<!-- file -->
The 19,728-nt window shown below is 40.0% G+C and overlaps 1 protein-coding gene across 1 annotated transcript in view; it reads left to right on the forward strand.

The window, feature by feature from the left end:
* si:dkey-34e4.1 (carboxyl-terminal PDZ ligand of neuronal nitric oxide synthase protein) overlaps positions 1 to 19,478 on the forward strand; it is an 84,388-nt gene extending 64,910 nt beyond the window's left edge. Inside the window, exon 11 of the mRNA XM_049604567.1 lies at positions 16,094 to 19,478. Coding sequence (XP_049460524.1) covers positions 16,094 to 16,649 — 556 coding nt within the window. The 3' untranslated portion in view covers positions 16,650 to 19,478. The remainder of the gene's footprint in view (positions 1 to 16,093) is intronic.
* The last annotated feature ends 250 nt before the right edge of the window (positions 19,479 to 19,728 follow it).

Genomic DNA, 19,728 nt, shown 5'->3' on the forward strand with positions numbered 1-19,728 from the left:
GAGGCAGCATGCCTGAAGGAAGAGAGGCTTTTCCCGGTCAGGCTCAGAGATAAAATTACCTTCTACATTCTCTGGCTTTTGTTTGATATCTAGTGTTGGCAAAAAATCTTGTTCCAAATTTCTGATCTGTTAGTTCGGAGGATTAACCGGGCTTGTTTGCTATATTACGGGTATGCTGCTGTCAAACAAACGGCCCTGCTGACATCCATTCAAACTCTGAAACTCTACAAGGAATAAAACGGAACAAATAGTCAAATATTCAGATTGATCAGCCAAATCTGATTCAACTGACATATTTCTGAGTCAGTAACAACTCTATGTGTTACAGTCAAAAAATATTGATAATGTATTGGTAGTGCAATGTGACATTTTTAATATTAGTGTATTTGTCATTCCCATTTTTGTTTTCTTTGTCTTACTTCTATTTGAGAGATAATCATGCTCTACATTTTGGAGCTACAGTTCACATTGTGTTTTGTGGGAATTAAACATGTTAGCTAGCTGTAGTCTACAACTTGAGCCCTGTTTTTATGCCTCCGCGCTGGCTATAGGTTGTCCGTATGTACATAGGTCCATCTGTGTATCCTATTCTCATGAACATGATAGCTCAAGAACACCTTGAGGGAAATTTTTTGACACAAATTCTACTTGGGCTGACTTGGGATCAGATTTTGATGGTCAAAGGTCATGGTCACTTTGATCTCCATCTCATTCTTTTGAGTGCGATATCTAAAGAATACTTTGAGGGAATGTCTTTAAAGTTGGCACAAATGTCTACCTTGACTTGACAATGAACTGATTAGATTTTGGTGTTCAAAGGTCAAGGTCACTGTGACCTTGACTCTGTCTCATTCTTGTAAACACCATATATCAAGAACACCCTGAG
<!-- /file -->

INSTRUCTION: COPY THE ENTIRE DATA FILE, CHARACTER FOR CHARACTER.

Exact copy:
The 19,728-nt window shown below is 40.0% G+C and overlaps 1 protein-coding gene across 1 annotated transcript in view; it reads left to right on the forward strand.

The window, feature by feature from the left end:
* si:dkey-34e4.1 (carboxyl-terminal PDZ ligand of neuronal nitric oxide synthase protein) overlaps positions 1 to 19,478 on the forward strand; it is an 84,388-nt gene extending 64,910 nt beyond the window's left edge. Inside the window, exon 11 of the mRNA XM_049604567.1 lies at positions 16,094 to 19,478. Coding sequence (XP_049460524.1) covers positions 16,094 to 16,649 — 556 coding nt within the window. The 3' untranslated portion in view covers positions 16,650 to 19,478. The remainder of the gene's footprint in view (positions 1 to 16,093) is intronic.
* The last annotated feature ends 250 nt before the right edge of the window (positions 19,479 to 19,728 follow it).

Genomic DNA, 19,728 nt, shown 5'->3' on the forward strand with positions numbered 1-19,728 from the left:
GAGGCAGCATGCCTGAAGGAAGAGAGGCTTTTCCCGGTCAGGCTCAGAGATAAAATTACCTTCTACATTCTCTGGCTTTTGTTTGATATCTAGTGTTGGCAAAAAATCTTGTTCCAAATTTCTGATCTGTTAGTTCGGAGGATTAACCGGGCTTGTTTGCTATATTACGGGTATGCTGCTGTCAAACAAACGGCCCTGCTGACATCCATTCAAACTCTGAAACTCTACAAGGAATAAAACGGAACAAATAGTCAAATATTCAGATTGATCAGCCAAATCTGATTCAACTGACATATTTCTGAGTCAGTAACAACTCTATGTGTTACAGTCAAAAAATATTGATAATGTATTGGTAGTGCAATGTGACATTTTTAATATTAGTGTATTTGTCATTCCCATTTTTGTTTTCTTTGTCTTACTTCTATTTGAGAGATAATCATGCTCTACATTTTGGAGCTACAGTTCACATTGTGTTTTGTGGGAATTAAACATGTTAGCTAGCTGTAGTCTACAACTTGAGCCCTGTTTTTATGCCTCCGCGCTGGCTATAGGTTGTCCGTATGTACATAGGTCCATCTGTGTATCCTATTCTCATGAACATGATAGCTCAAGAACACCTTGAGGGAAATTTTTTGACACAAATTCTACTTGGGCTGACTTGGGATCAGATTTTGATGGTCAAAGGTCATGGTCACTTTGATCTCCATCTCATTCTTTTGAGTGCGATATCTAAAGAATACTTTGAGGGAATGTCTTTAAAGTTGGCACAAATGTCTACCTTGACTTGACAATGAACTGATTAGATTTTGGTGTTCAAAGGTCAAGGTCACTGTGACCTTGACTCTGTCTCATTCTTGTAAACACCATATATCAAGAACACCCTGAG